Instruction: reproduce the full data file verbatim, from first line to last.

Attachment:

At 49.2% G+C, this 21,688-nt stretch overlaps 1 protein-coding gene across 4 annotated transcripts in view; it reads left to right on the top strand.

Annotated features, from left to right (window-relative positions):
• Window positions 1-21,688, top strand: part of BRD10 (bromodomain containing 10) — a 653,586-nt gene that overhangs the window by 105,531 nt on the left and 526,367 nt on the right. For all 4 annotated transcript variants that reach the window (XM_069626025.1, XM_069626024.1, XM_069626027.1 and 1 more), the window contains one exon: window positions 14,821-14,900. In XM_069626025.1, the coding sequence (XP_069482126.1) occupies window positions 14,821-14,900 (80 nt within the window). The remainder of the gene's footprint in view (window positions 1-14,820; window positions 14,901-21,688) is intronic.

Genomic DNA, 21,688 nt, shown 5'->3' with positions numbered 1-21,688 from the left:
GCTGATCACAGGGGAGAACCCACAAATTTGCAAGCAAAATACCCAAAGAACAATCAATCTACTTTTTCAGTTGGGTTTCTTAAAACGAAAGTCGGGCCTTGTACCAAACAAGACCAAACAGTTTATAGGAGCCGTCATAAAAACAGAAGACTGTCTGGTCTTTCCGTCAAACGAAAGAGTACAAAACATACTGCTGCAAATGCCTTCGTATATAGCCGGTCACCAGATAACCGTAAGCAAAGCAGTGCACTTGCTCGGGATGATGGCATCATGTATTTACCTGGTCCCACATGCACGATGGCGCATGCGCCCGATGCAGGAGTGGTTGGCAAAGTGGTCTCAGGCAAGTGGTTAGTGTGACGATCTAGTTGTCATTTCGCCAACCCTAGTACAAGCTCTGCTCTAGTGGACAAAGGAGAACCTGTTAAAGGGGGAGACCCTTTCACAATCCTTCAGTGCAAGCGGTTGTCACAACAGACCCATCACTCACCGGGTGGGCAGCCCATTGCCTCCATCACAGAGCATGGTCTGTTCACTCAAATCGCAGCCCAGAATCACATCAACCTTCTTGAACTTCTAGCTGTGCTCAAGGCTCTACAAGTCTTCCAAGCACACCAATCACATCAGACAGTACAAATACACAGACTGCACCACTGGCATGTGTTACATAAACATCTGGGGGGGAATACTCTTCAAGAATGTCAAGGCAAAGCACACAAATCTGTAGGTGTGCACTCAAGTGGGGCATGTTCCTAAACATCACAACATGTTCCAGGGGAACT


At 49.2% G+C, this 21,688-nt stretch overlaps 1 protein-coding gene across 4 annotated transcripts in view; it reads left to right on the top strand.

Annotated features, from left to right (window-relative positions):
• Window positions 1-21,688, top strand: part of BRD10 (bromodomain containing 10) — a 653,586-nt gene that overhangs the window by 105,531 nt on the left and 526,367 nt on the right. For all 4 annotated transcript variants that reach the window (XM_069626025.1, XM_069626024.1, XM_069626027.1 and 1 more), the window contains one exon: window positions 14,821-14,900. In XM_069626025.1, the coding sequence (XP_069482126.1) occupies window positions 14,821-14,900 (80 nt within the window). The remainder of the gene's footprint in view (window positions 1-14,820; window positions 14,901-21,688) is intronic.

Genomic DNA, 21,688 nt, shown 5'->3' with positions numbered 1-21,688 from the left:
GCTGATCACAGGGGAGAACCCACAAATTTGCAAGCAAAATACCCAAAGAACAATCAATCTACTTTTTCAGTTGGGTTTCTTAAAACGAAAGTCGGGCCTTGTACCAAACAAGACCAAACAGTTTATAGGAGCCGTCATAAAAACAGAAGACTGTCTGGTCTTTCCGTCAAACGAAAGAGTACAAAACATACTGCTGCAAATGCCTTCGTATATAGCCGGTCACCAGATAACCGTAAGCAAAGCAGTGCACTTGCTCGGGATGATGGCATCATGTATTTACCTGGTCCCACATGCACGATGGCGCATGCGCCCGATGCAGGAGTGGTTGGCAAAGTGGTCTCAGGCAAGTGGTTAGTGTGACGATCTAGTTGTCATTTCGCCAACCCTAGTACAAGCTCTGCTCTAGTGGACAAAGGAGAACCTGTTAAAGGGGGAGACCCTTTCACAATCCTTCAGTGCAAGCGGTTGTCACAACAGACCCATCACTCACCGGGTGGGCAGCCCATTGCCTCCATCACAGAGCATGGTCTGTTCACTCAAATCGCAGCCCAGAATCACATCAACCTTCTTGAACTTCTAGCTGTGCTCAAGGCTCTACAAGTCTTCCAAGCACACCAATCACATCAGACAGTACAAATACACAGACTGCACCACTGGCATGTGTTACATAAACATCTGGGGGGGAATACTCTTCAAGAATGTCAAGGCAAAGCACACAAATCTGTAGGTGTGCACTCAAGTGGGGCATGTTCCTAAACATCACAACATGTTCCAGGGGAACT